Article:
Studies show that the family dog is most likely to bite a child

Christine Arhant from the Institute of Animal Husbandry and Animal Protection at Vetmeduni Vienna studied bite incidents involving the family dog. What they found is quite interesting and makes a lot of sense.

Many bite incidents occurred while the parent or an adult was watching the child interact with the family dog. The researchers found that children love to pet their dogs, crawl after them and hug them. However, the dog may not want the constant attention that children give them. Dogs need quiet time away from children and often parents do not give the dog this option. Part of the problem is that adults trust the family dog and while they would not let their child interact with a strange dog, they allow them to harass the family dog to the point where the dog may not be able to take it any longer.

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The dog may snap or bite the child in an attempt to increase distance between them and the child. It is not necessarily an aggressive act but is the dog’s way of correcting the child. Unfortunately, a bite is a bite to authorities.

Parents must learn to recognize when their dog has had enough and separate the dog from the child. The dog must have a safe area where they can sleep and eat without being forced to interact with the child.

In multiple child households, each child may want to interact with the dog and each child may not spend a lot of time with the dog, but collectively it could be too much for the dog.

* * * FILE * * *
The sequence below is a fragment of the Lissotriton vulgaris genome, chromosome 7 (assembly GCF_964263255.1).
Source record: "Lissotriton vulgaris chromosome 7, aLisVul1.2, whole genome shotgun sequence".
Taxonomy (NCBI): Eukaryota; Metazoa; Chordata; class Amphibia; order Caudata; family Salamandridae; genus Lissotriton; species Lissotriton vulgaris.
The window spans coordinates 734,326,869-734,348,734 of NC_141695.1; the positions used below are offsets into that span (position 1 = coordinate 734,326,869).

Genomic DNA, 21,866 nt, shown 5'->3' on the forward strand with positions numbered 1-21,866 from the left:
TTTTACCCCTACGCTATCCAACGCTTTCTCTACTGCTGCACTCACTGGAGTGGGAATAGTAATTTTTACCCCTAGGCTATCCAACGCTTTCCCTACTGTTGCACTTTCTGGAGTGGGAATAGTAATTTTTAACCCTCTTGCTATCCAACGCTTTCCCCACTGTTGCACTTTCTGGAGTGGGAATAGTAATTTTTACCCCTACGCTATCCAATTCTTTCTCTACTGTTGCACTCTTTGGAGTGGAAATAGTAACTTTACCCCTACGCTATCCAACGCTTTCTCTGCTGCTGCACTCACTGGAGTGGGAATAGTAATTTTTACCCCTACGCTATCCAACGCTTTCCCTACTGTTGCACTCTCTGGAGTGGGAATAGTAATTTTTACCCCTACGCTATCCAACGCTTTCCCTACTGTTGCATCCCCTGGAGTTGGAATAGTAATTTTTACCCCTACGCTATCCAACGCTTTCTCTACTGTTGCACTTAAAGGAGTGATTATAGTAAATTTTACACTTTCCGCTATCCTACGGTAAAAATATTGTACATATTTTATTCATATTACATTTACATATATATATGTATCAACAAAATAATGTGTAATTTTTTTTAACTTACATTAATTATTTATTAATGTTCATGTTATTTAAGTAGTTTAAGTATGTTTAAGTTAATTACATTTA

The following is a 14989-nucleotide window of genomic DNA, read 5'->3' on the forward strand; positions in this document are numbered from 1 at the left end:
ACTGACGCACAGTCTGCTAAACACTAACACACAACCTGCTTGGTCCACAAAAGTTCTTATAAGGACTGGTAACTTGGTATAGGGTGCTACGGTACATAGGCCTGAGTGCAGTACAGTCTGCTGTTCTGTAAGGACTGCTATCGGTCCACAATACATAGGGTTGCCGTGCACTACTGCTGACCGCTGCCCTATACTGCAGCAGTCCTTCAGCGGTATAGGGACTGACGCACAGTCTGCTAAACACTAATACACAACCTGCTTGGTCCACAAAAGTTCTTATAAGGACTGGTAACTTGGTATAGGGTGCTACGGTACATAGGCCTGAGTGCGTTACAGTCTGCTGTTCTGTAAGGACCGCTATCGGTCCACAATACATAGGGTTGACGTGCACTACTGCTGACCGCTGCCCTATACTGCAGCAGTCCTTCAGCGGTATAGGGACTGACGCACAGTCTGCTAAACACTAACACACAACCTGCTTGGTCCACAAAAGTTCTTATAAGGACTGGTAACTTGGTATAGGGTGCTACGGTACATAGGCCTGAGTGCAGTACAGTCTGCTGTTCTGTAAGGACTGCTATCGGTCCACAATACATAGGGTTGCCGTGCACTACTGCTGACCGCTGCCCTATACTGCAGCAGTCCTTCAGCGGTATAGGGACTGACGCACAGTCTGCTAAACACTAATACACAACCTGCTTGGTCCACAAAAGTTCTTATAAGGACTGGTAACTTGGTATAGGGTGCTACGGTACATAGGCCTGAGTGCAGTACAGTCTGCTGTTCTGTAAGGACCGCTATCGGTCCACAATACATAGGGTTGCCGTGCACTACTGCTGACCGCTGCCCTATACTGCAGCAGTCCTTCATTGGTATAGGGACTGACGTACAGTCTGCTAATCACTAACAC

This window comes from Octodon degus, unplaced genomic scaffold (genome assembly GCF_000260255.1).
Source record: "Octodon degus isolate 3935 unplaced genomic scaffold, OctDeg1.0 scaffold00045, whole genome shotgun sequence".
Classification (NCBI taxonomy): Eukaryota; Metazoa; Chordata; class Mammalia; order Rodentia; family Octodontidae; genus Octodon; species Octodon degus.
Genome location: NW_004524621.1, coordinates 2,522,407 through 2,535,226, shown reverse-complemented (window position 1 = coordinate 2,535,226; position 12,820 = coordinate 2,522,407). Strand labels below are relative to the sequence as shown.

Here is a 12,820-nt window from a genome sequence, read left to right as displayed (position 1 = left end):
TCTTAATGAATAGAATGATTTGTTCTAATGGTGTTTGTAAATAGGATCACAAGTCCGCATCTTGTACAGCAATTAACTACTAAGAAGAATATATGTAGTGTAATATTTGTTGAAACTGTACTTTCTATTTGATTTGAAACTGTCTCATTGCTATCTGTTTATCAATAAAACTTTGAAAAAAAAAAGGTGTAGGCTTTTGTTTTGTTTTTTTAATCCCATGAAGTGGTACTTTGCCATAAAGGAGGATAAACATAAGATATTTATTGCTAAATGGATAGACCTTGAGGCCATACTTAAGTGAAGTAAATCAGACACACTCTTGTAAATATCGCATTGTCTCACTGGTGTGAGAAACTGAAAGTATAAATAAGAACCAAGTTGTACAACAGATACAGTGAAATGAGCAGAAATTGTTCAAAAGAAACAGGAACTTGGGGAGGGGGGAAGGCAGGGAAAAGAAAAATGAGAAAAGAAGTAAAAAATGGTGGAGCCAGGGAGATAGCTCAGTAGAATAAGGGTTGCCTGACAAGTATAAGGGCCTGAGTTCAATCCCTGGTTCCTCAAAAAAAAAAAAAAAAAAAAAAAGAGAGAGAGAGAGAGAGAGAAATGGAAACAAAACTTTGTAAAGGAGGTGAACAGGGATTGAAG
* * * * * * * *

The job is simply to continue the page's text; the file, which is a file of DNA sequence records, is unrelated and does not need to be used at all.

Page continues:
According to the researchers, “If the dog feels harassed by the child or restricted in its freedom, it will communicate this through body language. Clear signs include body tension, growling, frequent licking of the snout and yawning. Small children have difficulties interpreting this behaviour. Even a growling dog or one baring its teeth is often described by children as smiling.”

It would benefit the family as well as the dog if parents learned how to read canine body language. There are two presentations that are available that the family can watch to learn about canine body language. They are:

“What is My Dog Saying?” by Carol E. Byrnes, at Diamonds in the Ruff at www.diamondsintheruff.com  This is a power point presentation.  You can also get an excellent video, “The Language of Dogs” by Sara Kalnajs, at www.bluedogtraining.com

When a dog, especially a pet dog bites a child, it is often a traumatic event for the entire family. In some cases, it could mean that they will get rid of the dog which will upset the family as much or more than the bite.

This can be avoided by understanding the needs of the dog and learn to read the dog’s body language which is the only way a dog can quietly tell you what he feels.

The study showed that 50% of the parents surveyed did not supervise their child/dog interactions and allowed the child to have free access to the dog.

Young children should always be supervised while interacting with the family dog. This is the only way to teach a child how to appropriately interact with a dog. This will keep both the child and the dog safe.